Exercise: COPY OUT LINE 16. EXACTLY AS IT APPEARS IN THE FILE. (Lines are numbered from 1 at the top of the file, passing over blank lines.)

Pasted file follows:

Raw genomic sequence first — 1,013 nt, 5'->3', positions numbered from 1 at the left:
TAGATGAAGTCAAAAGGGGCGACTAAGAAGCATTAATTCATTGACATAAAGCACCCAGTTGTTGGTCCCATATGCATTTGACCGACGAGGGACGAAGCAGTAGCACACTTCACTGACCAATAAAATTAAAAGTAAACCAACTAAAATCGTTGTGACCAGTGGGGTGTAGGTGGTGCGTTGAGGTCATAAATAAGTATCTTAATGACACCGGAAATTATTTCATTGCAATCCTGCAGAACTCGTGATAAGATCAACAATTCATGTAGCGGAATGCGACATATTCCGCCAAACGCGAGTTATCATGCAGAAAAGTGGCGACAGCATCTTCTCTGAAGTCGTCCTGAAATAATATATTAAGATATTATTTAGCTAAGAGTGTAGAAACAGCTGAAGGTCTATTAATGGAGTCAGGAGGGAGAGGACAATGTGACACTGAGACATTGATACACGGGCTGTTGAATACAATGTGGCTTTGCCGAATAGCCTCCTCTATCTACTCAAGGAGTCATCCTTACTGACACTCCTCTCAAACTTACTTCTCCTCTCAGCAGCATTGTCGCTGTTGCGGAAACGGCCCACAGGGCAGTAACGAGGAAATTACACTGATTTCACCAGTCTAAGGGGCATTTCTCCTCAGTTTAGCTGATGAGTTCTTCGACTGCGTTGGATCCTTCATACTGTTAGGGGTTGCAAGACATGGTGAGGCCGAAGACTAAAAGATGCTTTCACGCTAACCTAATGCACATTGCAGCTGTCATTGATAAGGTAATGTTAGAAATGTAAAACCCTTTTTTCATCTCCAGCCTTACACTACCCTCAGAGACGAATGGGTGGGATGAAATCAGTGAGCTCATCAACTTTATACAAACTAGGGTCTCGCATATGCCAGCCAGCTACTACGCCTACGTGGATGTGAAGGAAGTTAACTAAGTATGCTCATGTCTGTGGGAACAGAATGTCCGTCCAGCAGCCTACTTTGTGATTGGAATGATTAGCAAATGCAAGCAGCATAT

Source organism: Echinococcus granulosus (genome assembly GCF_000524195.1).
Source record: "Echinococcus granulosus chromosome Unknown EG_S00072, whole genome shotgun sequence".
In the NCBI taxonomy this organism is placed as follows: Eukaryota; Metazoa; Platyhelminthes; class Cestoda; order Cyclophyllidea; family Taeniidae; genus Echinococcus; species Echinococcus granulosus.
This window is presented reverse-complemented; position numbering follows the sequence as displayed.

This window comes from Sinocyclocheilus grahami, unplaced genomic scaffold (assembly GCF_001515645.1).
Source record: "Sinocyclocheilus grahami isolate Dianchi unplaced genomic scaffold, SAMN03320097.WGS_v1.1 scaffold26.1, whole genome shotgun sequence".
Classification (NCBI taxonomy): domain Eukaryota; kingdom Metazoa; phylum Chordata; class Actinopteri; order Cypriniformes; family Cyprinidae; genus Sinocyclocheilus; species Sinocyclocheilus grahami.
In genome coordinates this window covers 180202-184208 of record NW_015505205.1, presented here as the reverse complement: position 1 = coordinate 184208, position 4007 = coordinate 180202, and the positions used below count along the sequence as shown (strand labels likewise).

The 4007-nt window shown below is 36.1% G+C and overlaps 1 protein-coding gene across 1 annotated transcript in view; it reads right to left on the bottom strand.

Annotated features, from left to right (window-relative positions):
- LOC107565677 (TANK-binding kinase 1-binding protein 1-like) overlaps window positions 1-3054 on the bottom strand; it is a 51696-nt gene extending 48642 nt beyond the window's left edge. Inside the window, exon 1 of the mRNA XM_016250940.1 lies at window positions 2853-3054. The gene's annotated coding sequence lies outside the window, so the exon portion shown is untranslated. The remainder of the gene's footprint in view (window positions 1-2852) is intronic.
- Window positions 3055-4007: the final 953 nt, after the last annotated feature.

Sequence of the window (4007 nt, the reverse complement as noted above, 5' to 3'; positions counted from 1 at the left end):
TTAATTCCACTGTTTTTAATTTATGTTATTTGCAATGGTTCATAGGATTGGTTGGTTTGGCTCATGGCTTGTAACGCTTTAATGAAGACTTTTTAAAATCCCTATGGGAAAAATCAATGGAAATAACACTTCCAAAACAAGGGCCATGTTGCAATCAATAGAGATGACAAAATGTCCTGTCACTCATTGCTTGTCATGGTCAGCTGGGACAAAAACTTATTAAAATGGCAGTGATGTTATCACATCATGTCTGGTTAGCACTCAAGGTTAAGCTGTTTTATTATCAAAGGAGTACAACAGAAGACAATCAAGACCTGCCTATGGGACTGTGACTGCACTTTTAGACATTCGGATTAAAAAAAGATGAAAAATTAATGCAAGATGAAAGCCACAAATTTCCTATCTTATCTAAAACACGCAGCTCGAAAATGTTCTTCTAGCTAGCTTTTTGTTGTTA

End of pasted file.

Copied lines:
TTAATTCCACTGTTTTTAATTTATGTTATTTGCAATGGTTCATAGGATTGGTTGGTTTGGCTCATGGCTTGTAACGCTTTAATGAAGACTTTTTAAAATCCCTATGGGAAAAATCAATGGAAATAACACTTCCAAAACAAGGGCCATGTTGCAATCAATAGAGATGACAAAATGTCCTGTCACTCATTGCTTGTCATGGTCAGCTGGGACAAAAACTTATTAAAATGGCAGTGATGTTATCACATCATGTCTGGTTAGCACTCAAGGTTAAGCTGTTTTATTATCAAAGGAGTACAACAGAAGACAATCAAGACCTGCCTATGGGACTGTGACTGCACTTTTAGACATTCGGATTAAAAAAAGATGAAAAATTAATGCAAGATGAAAGCCACAAATTTCCTATCTTATCTAAAACACGCAGCTCGAAAATGTTCTTCTAGCTAGCTTTTTGTTGTTA